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Archive 2012 · Who needs viewing stations....?
  
 
penpro
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p.2 #1 · p.2 #1 · Who needs viewing stations....?


luketrot: As far as writing an app to find bluefin tuna I can do that as well. You just point the camera at them and that will tell you where they are


Jul 03, 2012 at 06:35 PM
glort
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p.2 #2 · p.2 #2 · Who needs viewing stations....?



I have tried a few of the ideas mentioned here.

My very first foray into sports/ event selling was with a big BB tourney my son was in.
I set up large image proof sheets and put them in cheap plastic binders with ordering info in the front with envelopes the people could write their orders on and fill in with CC info or seal the cash in the envelope.

I made a folder for every team I shot and handed it out the next day. It worked OK and was a cheap way for me to test the water in event work. Most of the printing I did on site working out the back of my stationwagon in the carpark. I had a full size desktop machine and printer running off an inverter from a spare car battery.

Basic as but it paid for the the whole week for the entry fees, accomodation and meals and we probably cleared a massive $20 on top of that. I was happy enough for a first time Rough as guts effort!


I have run viewstations using a wireless network and some cheap Dongles I found on fleababe on the machines themselves. It worked OK but slowed due to the amount of stations we had even though I had an N series dual channel router doing the broadcasting. In a lot of ways it was a lot quicker to set up and more reliable than running switches with tons of cables which would get occasionally damaged in transit.

What I did do at some events though was locate the V stations ( mine were freestanding) in other areas such as popular thoroughfares etc. It worked OK but doing the same groups over and over had people familiar with us anyway.

At the same time, I had all the image gallery on an open channel so they could be Viewed on peoples own Laptops and phones. Not so many Ipads people take with them here.
The novelty factor was high ( we promoted it on signs around the place) but practical usage was low. As for phones, the images come up too small to have much effect or even make the kids easily Identifiable in a lot of the work I did. I suspect with something Like BB where they have helmets and uniforms, picking your kid off a phone could be more difficulty than they would persevere with.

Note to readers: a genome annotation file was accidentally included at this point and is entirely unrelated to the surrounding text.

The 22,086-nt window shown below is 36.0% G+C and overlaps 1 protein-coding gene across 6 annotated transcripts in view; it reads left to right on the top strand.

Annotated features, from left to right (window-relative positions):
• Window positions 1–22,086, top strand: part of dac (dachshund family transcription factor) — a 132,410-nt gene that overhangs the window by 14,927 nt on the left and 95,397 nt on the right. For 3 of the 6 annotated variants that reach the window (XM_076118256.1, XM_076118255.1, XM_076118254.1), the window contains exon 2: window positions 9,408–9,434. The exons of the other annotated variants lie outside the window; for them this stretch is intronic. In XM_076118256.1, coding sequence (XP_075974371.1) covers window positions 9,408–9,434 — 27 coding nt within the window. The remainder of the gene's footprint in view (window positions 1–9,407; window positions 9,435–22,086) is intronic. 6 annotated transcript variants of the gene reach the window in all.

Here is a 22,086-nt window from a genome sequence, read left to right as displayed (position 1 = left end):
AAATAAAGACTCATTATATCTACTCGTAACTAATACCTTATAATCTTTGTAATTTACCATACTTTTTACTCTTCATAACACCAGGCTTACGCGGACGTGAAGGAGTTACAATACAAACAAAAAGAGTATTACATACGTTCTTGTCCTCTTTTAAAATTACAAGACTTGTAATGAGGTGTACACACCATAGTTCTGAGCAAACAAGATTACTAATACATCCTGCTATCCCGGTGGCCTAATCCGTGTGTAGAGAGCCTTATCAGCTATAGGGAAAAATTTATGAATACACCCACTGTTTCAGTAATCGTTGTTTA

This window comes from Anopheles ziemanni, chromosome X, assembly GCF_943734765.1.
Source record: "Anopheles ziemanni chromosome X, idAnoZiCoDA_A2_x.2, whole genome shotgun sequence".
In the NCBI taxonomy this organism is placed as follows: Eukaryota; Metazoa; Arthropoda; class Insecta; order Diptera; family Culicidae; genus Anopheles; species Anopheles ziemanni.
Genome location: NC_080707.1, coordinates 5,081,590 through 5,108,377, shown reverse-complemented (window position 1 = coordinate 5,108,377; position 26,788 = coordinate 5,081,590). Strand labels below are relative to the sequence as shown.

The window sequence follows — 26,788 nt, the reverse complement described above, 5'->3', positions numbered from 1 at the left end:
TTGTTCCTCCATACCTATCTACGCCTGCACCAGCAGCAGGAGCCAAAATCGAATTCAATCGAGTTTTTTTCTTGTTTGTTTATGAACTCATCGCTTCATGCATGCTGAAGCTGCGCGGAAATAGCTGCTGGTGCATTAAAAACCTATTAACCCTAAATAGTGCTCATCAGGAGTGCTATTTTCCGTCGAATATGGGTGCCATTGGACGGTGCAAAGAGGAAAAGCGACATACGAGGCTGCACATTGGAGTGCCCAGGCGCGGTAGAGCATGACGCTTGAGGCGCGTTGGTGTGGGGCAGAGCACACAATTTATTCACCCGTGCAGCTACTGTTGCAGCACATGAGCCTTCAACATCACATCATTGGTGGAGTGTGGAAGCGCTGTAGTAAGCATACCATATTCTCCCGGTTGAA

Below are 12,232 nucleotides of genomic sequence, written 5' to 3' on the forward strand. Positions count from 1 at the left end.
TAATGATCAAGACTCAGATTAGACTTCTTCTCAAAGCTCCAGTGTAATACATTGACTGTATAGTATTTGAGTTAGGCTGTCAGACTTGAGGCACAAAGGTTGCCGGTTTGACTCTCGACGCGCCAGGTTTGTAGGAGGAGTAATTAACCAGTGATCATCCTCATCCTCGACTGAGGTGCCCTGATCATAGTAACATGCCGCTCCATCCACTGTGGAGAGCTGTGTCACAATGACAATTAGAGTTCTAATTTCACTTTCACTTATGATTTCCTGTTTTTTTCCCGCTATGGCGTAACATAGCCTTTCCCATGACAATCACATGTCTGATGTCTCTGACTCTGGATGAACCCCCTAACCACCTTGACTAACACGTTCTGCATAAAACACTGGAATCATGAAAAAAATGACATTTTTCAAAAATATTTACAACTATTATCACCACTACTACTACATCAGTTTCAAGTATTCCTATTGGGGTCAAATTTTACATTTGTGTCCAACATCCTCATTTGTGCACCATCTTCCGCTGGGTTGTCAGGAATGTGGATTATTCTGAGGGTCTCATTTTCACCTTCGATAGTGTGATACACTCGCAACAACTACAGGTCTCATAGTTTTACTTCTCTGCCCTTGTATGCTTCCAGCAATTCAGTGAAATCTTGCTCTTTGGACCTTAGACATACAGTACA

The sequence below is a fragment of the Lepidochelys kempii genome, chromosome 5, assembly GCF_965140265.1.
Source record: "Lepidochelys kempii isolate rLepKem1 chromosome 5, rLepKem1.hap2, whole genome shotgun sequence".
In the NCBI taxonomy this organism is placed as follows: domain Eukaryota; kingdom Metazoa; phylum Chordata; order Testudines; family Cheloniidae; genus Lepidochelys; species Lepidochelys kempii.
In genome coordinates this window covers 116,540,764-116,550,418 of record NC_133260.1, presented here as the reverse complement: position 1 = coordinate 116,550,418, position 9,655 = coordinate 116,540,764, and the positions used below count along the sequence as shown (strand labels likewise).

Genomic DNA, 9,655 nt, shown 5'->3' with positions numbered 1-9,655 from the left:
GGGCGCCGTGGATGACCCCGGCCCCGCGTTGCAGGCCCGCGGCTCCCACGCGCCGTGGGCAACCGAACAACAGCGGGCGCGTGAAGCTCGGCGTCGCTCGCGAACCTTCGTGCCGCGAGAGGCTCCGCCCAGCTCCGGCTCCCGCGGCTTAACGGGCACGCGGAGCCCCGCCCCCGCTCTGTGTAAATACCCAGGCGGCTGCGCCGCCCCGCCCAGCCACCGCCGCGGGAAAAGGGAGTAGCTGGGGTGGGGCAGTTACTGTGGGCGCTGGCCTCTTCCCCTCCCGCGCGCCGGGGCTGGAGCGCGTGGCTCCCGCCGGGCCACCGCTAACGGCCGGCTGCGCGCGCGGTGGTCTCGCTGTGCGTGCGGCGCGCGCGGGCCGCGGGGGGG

I also tried the bluetooth broadcasting. Set up a laptop with what I wanted to say and sent my daughter into the crowd to broadcast it. You could tell when it did by the movement of 20 people in the crowd all simultaneously reaching for their phones. Was great in the arena I worked as she just walked about 30 Ft at a time through the middle walkway of the seating and hit the button again. People read the message as I carefully worded the bit about who it was from but we didn't get a lot of takers on the offer.

I also used it at other events where we told people to come back to pick up their prints and disks when we got slammed. The area where they all sat was right next to our trailer so I would just broadcast the name of the person who's prints were ready in the header.
We did spend a lot of time showing people how to turn their bluetooth on in the first place though.


As for V stations, I went to laptops and ran them wirelessly and on cables.
They are cheap to buy used machines now and for Vstations they don't have to be powerful or have big HDD's.
One thing I found a benefit in was with officials who may get lumbered in a position all day and can't move to see the pics. I'd take a laptop with me around the grounds and ask them if they wanted to see the pics of their kid(s). I preloaded the gallerys onto the HDD so even if the thing was out of wireless range they could still see all but the latest pics.
This was a BIG winner in getting remembered by officials as much as the orders it generated.

Many of the volunteers at these things are the same people over and over for different events and I regularly heard their lamenting of being tied up all day and not being able to see pics and having to rush off to do something else or having to get home.